A decision to order the dismantling of a climbing wall for troubled teens in Moulton has been labelled as ‘utterly bonkers’ by the man who helped build it.
Adventure Ways, based at the The P&M Courtyard, in Boughton Road, built the 12- metre wooden linear rope course and abseil tower in 2014.
But after a small number of objections from Moulton residents, the not-for-profit company, which provides outdoor activities and training for 11 to 16 year-olds who have left mainstream education, was refused retrospective planning permission for the wood-panelled climbing wall element as it was seen to be ‘visually intrusive and poorly designed’.
An appeal against that decision to the Planning Inspectorate has now been refused on the grounds it remains ‘unsightly and inappropriate’.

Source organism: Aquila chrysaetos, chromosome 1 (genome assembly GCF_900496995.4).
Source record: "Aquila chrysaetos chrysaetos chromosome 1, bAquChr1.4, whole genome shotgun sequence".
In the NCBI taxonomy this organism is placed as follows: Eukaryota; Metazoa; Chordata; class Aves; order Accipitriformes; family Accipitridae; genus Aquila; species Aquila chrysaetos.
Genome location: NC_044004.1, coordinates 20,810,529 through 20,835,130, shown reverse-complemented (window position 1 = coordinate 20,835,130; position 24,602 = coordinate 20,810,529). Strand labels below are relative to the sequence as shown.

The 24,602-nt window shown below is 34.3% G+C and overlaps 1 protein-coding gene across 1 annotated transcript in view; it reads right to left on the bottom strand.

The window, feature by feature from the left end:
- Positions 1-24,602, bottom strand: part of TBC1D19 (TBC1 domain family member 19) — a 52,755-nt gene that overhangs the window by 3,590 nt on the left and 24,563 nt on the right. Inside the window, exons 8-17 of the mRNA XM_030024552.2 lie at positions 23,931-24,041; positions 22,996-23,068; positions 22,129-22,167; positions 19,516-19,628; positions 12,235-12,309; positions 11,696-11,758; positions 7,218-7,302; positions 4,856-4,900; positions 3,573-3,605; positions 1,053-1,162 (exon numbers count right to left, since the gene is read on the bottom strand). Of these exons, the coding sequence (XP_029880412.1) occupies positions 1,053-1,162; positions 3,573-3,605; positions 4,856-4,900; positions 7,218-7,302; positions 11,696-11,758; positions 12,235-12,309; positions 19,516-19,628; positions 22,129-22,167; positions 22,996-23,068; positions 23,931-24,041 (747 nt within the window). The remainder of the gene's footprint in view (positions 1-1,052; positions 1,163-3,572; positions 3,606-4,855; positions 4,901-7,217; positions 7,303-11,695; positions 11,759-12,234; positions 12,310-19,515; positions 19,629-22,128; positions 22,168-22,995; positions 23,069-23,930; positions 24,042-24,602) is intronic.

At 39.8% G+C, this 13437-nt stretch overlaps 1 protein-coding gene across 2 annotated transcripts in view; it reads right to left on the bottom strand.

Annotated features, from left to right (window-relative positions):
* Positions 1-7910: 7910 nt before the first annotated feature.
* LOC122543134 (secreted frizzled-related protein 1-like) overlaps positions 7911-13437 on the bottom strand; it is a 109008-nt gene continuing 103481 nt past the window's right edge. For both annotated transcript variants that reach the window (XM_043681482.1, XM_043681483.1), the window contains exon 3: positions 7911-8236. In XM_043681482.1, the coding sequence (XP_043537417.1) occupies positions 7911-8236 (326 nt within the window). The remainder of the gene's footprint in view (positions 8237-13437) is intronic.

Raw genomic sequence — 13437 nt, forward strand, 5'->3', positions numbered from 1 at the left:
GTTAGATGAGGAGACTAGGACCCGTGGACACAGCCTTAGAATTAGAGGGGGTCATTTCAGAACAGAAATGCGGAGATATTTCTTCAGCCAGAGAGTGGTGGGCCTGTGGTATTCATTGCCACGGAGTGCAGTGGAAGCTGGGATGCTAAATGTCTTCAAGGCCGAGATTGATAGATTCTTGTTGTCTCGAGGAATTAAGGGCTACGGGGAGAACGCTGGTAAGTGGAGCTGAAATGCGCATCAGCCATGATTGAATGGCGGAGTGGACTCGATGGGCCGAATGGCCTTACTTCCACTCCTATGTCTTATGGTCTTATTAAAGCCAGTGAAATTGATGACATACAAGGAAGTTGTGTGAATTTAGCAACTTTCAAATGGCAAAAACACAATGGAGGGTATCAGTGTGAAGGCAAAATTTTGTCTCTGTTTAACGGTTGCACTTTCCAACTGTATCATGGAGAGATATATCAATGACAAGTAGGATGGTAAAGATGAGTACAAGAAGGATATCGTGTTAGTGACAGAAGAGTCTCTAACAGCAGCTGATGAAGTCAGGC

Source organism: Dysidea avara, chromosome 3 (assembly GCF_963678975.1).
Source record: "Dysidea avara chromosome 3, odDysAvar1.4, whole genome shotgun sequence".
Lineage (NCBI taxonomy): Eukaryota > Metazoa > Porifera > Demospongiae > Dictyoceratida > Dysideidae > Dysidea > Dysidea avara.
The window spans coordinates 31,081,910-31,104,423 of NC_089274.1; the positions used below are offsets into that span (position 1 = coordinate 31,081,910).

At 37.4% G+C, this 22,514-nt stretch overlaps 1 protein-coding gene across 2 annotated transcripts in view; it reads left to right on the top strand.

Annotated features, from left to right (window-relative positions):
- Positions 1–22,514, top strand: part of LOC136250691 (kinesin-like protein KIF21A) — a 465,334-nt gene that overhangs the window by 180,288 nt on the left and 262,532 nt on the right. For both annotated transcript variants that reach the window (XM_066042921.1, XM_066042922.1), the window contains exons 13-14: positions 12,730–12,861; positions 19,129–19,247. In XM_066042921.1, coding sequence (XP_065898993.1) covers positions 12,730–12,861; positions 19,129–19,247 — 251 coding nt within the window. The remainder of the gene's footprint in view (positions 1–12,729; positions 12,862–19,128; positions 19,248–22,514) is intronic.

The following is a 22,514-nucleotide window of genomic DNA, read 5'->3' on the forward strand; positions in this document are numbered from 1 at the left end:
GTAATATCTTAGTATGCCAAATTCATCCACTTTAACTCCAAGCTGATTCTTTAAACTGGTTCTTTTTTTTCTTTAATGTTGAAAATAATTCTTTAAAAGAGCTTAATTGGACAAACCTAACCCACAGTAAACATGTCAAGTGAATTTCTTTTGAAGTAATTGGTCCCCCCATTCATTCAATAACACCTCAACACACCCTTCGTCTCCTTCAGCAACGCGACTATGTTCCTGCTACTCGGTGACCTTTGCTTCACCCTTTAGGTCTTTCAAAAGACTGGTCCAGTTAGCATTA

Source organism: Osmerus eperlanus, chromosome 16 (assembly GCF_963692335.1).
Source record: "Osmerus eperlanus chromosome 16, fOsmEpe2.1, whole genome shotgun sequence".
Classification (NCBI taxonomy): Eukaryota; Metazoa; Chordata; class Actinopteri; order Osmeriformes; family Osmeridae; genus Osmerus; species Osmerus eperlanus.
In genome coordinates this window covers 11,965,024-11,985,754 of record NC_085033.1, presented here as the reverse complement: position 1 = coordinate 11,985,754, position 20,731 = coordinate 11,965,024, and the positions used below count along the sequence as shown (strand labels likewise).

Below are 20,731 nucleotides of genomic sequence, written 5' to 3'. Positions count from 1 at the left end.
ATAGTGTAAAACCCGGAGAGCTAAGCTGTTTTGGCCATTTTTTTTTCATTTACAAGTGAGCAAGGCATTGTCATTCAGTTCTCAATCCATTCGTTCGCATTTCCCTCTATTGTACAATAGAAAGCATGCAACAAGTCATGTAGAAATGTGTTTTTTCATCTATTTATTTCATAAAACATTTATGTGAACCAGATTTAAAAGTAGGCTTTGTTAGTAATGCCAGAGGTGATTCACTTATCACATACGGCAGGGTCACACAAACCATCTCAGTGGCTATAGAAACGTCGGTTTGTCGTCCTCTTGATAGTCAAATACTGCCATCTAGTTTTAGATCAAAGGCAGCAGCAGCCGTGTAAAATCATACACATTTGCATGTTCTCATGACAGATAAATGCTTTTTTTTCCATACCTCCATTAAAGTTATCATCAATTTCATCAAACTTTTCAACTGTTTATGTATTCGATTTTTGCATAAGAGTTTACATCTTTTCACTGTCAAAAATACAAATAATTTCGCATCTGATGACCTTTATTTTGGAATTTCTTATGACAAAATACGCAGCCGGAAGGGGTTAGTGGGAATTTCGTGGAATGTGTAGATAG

But Adventureways boss Kurt Perryman said he is astounded by the decision and has vowed to write to the Prime Minister in protest.
“I just don’t get it,” he said. “If this was a design which created lots of traffic, if it was an absolute eyesore, if the directors were making a tonne of money from it I would understand. But it is none of those things.
“The decision is utterly bonkers, it really is.”
Mr Perryman has been given orders to take down the entire linear rope course section of the climbing wall within three months.
That section, he said, was a key component as it was used to help youngsters gain their NICAS climbing instructorship qualifications.
He added: “It’s just such a disappointment to think how the government works. Why aren’t they doing everything to help an organisation like us?”